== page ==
Slashdot (yes, they’re still around) had their users send questions for Linus Torvalds, creator of Linux. Linus Torvalds answers the twelve that were rated highest.
Poul-Henning Kamp bemoans the current state of FreeBSD and by extension the entire open source movement.
After their adventures in court yielded them nothing but judgements against them, SCO filed for Chapter 7 bankruptcy protection and is finally shutting down completely.
They were already in Chapter 11 but it’s obvious they had no chance of ever being able to pay their creditors back. This allows them to basically shutdown without having to pay anyone at all. The lawyers, of course, will get any money that remains.
Building the worst Linux PC ever requires emulating an ARM chip on an 8-bit microcontroller. With an effective clock speed of 6.5 kHz (yes, you read that right), it takes 2 hours to boot up to a bash prompt. Not for the impatient, obviously.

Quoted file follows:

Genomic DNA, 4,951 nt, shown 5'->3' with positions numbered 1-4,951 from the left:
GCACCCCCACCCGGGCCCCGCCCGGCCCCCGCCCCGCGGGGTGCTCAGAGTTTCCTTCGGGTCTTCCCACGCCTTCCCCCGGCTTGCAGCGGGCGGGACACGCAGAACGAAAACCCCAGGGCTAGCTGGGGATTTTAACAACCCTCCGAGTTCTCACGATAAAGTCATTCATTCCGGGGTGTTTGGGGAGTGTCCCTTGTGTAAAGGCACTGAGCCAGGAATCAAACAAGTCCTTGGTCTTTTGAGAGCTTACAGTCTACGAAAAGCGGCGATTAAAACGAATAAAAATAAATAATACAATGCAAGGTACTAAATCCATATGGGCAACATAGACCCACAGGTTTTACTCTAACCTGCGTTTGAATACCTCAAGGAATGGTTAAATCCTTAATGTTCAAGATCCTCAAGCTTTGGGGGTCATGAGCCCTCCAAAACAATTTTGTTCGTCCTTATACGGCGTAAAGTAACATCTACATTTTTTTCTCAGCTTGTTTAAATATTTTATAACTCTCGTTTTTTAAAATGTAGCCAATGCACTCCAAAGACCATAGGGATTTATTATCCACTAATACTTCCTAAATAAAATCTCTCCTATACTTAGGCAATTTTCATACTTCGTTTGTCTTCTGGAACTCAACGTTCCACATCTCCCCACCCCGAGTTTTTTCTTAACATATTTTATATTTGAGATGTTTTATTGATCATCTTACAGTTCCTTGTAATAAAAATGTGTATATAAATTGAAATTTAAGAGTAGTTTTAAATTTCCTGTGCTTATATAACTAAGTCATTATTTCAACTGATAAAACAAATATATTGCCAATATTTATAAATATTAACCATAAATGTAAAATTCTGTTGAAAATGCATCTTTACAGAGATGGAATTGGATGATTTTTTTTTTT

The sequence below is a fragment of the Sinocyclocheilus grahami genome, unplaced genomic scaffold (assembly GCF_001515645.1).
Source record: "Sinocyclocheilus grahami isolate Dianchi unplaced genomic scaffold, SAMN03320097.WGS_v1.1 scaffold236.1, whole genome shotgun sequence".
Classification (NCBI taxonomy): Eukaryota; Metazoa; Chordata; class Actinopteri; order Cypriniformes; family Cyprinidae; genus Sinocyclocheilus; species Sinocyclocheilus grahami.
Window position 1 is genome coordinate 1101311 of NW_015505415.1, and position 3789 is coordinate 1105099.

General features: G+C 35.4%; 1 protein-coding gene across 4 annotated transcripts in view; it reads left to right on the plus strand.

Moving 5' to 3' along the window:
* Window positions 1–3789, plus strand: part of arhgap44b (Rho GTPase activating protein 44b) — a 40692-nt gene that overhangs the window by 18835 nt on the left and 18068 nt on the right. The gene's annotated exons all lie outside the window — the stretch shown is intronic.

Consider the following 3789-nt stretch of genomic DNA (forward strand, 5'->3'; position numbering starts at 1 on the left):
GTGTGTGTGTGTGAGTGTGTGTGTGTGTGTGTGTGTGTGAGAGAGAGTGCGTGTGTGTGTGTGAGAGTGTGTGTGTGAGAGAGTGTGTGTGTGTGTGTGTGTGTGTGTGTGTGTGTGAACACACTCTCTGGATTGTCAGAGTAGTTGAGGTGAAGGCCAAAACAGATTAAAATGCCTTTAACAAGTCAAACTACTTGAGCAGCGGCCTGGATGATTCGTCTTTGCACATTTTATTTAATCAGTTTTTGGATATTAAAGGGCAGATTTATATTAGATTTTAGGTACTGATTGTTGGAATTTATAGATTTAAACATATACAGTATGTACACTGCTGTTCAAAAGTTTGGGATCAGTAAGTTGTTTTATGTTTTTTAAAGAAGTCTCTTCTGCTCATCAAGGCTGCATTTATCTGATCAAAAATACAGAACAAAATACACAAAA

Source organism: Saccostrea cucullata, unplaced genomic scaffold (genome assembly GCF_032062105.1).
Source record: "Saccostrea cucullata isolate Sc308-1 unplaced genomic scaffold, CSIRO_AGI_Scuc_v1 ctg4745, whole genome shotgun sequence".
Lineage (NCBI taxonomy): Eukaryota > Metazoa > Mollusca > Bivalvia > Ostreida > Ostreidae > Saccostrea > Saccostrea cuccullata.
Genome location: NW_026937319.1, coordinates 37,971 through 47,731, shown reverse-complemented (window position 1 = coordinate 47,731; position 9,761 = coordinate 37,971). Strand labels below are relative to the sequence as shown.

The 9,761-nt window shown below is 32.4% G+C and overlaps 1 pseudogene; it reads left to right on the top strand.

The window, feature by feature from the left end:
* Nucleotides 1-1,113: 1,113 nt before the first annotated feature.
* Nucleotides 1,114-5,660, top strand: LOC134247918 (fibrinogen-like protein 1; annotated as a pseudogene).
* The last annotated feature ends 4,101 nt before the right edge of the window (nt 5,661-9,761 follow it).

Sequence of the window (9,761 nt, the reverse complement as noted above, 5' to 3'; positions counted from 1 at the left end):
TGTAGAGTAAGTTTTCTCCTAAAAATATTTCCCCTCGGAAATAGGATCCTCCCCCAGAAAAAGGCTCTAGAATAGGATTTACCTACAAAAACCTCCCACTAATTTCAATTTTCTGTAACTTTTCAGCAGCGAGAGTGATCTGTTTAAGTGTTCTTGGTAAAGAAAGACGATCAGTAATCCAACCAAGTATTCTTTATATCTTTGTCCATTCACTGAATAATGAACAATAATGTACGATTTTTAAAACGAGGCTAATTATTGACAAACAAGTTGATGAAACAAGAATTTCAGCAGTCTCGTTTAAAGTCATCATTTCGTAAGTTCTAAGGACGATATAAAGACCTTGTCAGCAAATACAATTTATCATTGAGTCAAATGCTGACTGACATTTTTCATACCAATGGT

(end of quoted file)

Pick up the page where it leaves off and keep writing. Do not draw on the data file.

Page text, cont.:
What is The Raspberry Pi ? It’s a $35 SoC (System on a Chip) computer than can run Linux. It’s intended to encourage kids to learn programming but the price along with the capabilities make it a great low-power server platform for all sort of things.
It’s so compelling that they sold out immediately (and their site crashed). Just give them time to recover and you should be fine.
Seriously, a USB stick PC for $25 running Ubuntu. All you need is a HDMI display and a USB keyboard.
If you know Linux history, you know that it started as a derivative of Minix, which was a fairly simple OS intended specifically for teaching purposes. But Minix isn’t alone. MIT has used the Sixth Edition of Unix (V6) as the basis for their OS course. But V6 is old, written in K&R C and was intended for the PDP-11. So in order to address these issues in 2006 they rewrote it for x86 processors in Ansi C to create Xv6, a simple Unix-like teaching operating system.